Fictional constructions of Grey Street by selected South African Indian writers.
This thesis explores the fictional constructions of Grey Street by selected South
African Indian writers to establish a deeper understanding of the connection between
writers, place and identity in the South African Indian context. The concepts of 'place'
and 'space' are of particular importance to this thesis. Michel Foucault's (1980) theories
on space and power, Frantz Fanon•s (1952) work on the connection between race and
spatial politics, and Pierre Bourdieu's (1990) concept of 'habitus' are drawn on in this
thesis in order to understand the ramifications of the spatial segregation of different race
groups in colonial and apartheid South Africa.
The specific kind of place focused on in this thesis is the city. Foucault's (1977,
1980) theorisation of the Panopticon is used to explain the apartheid government's
panoptic planning of the South African city. As a counterpoint to this notion of panoptic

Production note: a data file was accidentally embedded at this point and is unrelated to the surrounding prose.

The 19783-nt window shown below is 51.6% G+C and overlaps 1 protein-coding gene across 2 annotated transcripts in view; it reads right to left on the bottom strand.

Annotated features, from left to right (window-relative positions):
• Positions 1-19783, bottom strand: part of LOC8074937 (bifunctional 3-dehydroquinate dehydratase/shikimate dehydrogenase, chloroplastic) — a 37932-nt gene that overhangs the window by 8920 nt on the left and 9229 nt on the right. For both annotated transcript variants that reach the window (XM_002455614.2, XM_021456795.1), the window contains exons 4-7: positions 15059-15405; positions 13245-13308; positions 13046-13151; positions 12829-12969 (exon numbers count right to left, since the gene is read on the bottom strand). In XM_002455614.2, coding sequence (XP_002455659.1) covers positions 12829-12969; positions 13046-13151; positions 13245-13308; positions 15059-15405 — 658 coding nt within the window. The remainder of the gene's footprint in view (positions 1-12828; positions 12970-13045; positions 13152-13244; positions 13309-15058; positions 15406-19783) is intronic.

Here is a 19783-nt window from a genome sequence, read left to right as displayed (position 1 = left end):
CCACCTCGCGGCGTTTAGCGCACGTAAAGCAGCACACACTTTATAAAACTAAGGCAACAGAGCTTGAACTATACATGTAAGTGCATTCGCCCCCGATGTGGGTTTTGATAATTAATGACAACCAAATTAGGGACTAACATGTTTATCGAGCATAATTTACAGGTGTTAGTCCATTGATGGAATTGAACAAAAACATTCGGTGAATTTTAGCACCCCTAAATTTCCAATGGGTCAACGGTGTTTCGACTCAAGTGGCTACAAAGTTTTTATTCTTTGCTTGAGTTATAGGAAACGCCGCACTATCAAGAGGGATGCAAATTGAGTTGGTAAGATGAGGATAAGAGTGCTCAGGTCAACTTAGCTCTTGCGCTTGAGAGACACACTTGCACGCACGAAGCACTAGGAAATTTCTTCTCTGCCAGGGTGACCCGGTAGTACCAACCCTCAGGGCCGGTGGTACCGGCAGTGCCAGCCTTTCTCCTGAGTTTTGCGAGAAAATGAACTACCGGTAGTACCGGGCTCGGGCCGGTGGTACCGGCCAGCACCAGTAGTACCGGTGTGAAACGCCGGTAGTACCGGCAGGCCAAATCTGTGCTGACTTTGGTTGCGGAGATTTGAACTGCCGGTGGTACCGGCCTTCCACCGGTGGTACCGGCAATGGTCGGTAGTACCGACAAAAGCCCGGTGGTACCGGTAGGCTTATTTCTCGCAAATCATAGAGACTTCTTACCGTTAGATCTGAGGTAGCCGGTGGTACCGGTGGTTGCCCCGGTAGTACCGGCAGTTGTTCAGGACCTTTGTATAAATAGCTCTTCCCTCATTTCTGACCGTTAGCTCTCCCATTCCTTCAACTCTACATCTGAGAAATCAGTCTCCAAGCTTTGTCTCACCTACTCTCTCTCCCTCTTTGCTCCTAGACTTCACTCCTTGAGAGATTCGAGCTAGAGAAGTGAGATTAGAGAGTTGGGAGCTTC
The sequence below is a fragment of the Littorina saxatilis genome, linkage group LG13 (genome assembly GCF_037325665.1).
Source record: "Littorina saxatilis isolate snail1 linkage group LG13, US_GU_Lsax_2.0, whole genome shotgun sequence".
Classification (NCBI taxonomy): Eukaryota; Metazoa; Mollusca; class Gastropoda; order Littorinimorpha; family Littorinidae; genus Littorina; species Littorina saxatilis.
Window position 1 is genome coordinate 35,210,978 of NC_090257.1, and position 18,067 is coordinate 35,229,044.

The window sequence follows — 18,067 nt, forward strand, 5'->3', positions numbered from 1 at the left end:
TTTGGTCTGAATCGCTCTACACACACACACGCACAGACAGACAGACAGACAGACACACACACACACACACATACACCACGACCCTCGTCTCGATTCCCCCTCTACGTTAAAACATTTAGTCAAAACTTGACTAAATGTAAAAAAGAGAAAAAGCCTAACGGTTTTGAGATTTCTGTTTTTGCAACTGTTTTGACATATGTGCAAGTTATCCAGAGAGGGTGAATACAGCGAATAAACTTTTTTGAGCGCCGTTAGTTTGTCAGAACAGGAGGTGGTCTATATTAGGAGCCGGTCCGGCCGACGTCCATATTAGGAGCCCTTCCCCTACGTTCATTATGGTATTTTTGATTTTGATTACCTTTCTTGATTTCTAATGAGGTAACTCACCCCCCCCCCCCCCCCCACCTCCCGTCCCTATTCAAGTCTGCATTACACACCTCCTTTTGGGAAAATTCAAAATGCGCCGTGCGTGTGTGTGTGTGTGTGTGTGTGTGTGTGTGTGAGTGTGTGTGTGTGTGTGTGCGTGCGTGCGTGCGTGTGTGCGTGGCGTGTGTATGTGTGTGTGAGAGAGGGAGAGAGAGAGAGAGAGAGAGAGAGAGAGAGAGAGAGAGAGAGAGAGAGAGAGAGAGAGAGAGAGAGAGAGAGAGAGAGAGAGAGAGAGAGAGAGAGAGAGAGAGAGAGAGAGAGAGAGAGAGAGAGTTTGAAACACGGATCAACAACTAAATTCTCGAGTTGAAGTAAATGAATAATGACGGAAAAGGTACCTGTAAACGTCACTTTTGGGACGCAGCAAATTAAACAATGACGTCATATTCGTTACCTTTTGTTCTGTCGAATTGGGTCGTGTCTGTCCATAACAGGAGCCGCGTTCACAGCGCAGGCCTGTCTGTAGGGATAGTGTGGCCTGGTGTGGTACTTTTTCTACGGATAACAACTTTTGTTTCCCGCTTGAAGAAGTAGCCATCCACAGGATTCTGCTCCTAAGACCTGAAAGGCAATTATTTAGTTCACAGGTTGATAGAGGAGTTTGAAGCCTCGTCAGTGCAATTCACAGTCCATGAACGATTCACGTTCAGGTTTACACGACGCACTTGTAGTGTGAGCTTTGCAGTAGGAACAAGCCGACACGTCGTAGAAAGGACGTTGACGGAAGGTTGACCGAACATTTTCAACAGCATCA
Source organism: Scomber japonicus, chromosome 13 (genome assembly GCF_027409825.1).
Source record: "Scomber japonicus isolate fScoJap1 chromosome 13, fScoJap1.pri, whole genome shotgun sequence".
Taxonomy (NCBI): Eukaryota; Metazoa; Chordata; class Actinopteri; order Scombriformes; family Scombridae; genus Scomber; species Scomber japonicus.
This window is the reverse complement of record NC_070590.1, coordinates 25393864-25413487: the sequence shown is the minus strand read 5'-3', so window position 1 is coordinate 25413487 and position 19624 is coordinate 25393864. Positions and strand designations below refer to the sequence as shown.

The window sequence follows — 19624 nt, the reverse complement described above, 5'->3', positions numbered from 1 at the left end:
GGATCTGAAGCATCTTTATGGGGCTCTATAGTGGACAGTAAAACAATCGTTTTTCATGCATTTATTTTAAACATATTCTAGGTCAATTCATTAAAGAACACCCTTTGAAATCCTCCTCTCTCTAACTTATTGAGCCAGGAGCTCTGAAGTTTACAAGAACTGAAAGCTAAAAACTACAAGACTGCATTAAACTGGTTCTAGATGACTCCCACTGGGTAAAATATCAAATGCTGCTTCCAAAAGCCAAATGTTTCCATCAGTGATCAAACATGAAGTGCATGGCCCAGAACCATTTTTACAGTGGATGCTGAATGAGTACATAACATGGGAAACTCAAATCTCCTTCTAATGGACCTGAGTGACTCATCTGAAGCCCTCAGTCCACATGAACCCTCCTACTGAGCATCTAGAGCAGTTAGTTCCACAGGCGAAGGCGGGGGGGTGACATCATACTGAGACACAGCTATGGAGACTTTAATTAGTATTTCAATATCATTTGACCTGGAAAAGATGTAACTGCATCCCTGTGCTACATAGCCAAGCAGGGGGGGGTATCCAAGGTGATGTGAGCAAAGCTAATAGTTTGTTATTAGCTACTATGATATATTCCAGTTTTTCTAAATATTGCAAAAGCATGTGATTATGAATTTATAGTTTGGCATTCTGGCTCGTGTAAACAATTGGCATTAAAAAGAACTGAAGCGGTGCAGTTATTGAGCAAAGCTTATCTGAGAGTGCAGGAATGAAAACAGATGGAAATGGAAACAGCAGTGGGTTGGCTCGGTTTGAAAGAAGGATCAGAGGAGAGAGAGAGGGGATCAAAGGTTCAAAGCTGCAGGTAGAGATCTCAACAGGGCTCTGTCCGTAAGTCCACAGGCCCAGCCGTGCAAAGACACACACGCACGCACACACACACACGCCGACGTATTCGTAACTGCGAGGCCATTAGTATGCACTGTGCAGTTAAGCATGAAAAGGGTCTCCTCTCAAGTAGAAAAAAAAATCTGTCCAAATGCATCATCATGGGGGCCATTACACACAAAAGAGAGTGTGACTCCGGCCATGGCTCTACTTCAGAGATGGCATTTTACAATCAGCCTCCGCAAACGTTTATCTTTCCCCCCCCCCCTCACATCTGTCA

urb<!Jl ordering, Jonathan Raban's Soft City (1974), Michel de Certeau's "Walking in the
cityH (1984) and Walter Benjamin's The Arcades Project (2002) are analysed to explore
an alternative way of engaging with city space. These theorists privilege the perspective
of the walker in the city, suggesting that the city cannot be governed by top-down urban
planning as it is constantly being re-made by the city's pedestrians on the ground. The
South African city is an interesting site for a study of this kind as it has, since the colonial
era) been an intensely contested space.
This dissertation looks primarily at the South African Indian experience of the
city of Durban which is a characteristically diasporic one. The theories of diasporic
culture by Vijay Mishra (1996) and Avtar Brah (1996) form the foundation for a
discussion of the Indian diasporas in the South African colonial and apartheid urban
context. Two major Indian diasporic groups are identified: the old Indian diasporas and
the new Indian diasporas. Each group experiences the city in different ways which is
important in this study which looks at how different Indian diasporic experiences of the
city shape the construction of Grey Street in fiction.